Verse 35 claims the Bible is wrong about the following passage, and makes the following comments:[4]

Notice that Jesus nowhere contradicts the commandment to honor one's parents, He simply prophesies that because of Christianity division of families will occur where the families of Christians persecute them. In other words, this has nothing to do with a commandment, but rather Jesus prophesying that Christians would be put to death for their belief in Him. Had observed the passage's context, they would have noticed this, e.g. the verses immediately preceding Matthew 10:35-37:

When read in context with proper reading comprehension it is very obvious Jesus was never saying one shouldn't honor their parents, but warning His disciples they would be put to death for believing in Him, see especially Matthew 10:22 which sums it up, "And ye shall be hated of all men for my name's sake: but he that endureth to the end shall be saved." Jesus told His disciples to flee into other cities if persecuted (v. 23), told them "the disciple is not above his master" and if they hated Jesus they'll hate His followers also (vv. 24-25), that Christians should not fear those who can kill the body but not the soul (v. 28), that God watches over even the number of hairs on our heads (vv.30-31), and that those who deny Jesus under such persecution He will deny, and those who confess Him He will confess. (vv. 32-33)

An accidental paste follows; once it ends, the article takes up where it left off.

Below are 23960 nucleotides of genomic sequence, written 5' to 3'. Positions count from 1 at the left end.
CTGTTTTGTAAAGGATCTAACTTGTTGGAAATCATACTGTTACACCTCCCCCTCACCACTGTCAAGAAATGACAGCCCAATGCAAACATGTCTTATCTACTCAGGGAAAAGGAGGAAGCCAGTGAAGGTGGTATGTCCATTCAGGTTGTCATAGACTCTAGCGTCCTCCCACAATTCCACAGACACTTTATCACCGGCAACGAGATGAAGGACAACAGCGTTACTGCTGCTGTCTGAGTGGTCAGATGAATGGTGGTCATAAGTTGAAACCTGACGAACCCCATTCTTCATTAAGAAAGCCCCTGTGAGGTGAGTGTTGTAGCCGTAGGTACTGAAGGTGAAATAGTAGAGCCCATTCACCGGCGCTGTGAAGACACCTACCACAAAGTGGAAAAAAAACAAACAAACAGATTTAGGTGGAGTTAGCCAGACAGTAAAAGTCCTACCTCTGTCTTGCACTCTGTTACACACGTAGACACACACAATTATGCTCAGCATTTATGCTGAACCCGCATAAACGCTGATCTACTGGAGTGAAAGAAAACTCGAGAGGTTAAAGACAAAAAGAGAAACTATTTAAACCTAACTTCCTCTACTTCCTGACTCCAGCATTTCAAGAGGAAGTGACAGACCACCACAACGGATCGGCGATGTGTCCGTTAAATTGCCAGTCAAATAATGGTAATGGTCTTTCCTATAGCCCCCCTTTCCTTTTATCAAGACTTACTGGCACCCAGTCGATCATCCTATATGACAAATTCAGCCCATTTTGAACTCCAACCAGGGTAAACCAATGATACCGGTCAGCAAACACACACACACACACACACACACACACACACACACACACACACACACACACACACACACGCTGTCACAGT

The entire chapter, read in context, shows the subject was persecution Christians would endure, even from their own families, and certainly not a commandment to disobey one's parents and one of the 10 commandments. Jesus elsewhere reaffirmed that children should honor their parents, see also Matthew 19:19; Mark 7:10, and 10:19.


  1. 1.0 1.1 Seidensticker, P. (2018, October 20). "Top 20 Most Damning Bible Contradictions." Patheos.
  2. Holding, J.P. (2019). "Matthew 28:19 is Genuine." Tektonics.
  3. Religious Literacy Project (2019). "Destruction of the Second Temple in 70 CE." Harvard Divinity School.
  4. TheThinkingAtheist. Bible Contradictions. Retrieved from